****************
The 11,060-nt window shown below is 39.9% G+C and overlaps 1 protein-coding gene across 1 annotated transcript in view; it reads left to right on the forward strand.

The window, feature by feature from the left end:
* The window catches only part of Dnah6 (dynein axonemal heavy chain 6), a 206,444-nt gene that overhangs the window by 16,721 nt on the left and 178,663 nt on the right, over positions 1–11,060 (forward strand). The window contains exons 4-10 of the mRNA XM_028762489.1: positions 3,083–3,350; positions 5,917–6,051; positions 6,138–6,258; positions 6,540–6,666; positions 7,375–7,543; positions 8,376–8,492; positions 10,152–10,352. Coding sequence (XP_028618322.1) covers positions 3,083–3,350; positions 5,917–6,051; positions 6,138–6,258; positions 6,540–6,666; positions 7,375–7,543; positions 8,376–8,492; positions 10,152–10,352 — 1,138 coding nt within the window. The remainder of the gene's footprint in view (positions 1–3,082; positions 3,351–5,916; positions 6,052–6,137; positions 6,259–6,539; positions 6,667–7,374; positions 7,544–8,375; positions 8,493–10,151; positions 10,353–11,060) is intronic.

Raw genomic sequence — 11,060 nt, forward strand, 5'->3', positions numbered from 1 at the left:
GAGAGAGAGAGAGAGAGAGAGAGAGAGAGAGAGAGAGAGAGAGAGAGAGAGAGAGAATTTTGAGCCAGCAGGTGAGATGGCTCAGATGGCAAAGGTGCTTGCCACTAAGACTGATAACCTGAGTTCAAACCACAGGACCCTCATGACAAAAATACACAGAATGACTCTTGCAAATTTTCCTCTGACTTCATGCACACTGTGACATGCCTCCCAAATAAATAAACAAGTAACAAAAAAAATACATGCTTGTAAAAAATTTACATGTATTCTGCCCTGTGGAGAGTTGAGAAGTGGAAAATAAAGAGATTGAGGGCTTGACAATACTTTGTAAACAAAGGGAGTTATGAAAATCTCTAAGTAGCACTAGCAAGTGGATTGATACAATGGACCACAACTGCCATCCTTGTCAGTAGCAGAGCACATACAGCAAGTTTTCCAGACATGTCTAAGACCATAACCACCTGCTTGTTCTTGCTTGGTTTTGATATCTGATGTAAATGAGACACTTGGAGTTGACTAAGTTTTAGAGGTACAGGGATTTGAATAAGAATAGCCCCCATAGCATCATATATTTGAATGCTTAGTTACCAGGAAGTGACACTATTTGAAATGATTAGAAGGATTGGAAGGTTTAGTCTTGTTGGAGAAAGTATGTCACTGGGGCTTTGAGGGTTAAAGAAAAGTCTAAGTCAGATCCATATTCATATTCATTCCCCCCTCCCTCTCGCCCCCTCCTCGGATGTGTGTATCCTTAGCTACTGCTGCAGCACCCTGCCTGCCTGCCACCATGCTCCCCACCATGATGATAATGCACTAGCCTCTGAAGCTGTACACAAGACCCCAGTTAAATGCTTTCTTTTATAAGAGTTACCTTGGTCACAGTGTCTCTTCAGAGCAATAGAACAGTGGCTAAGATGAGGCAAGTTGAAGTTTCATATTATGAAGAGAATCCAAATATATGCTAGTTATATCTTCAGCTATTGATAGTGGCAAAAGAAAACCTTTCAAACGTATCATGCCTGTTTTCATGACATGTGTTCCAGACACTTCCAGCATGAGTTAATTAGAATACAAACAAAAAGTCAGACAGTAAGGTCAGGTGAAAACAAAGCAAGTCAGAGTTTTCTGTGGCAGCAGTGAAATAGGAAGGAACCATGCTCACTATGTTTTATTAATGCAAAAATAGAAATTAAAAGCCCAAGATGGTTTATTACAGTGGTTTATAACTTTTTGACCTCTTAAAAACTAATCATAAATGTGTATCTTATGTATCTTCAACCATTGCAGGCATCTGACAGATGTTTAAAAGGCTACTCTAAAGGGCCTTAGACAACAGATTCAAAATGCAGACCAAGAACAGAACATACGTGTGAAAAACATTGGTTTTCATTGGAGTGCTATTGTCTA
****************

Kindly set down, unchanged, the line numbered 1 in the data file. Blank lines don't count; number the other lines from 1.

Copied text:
The 11,060-nt window shown below is 39.9% G+C and overlaps 1 protein-coding gene across 1 annotated transcript in view; it reads left to right on the forward strand.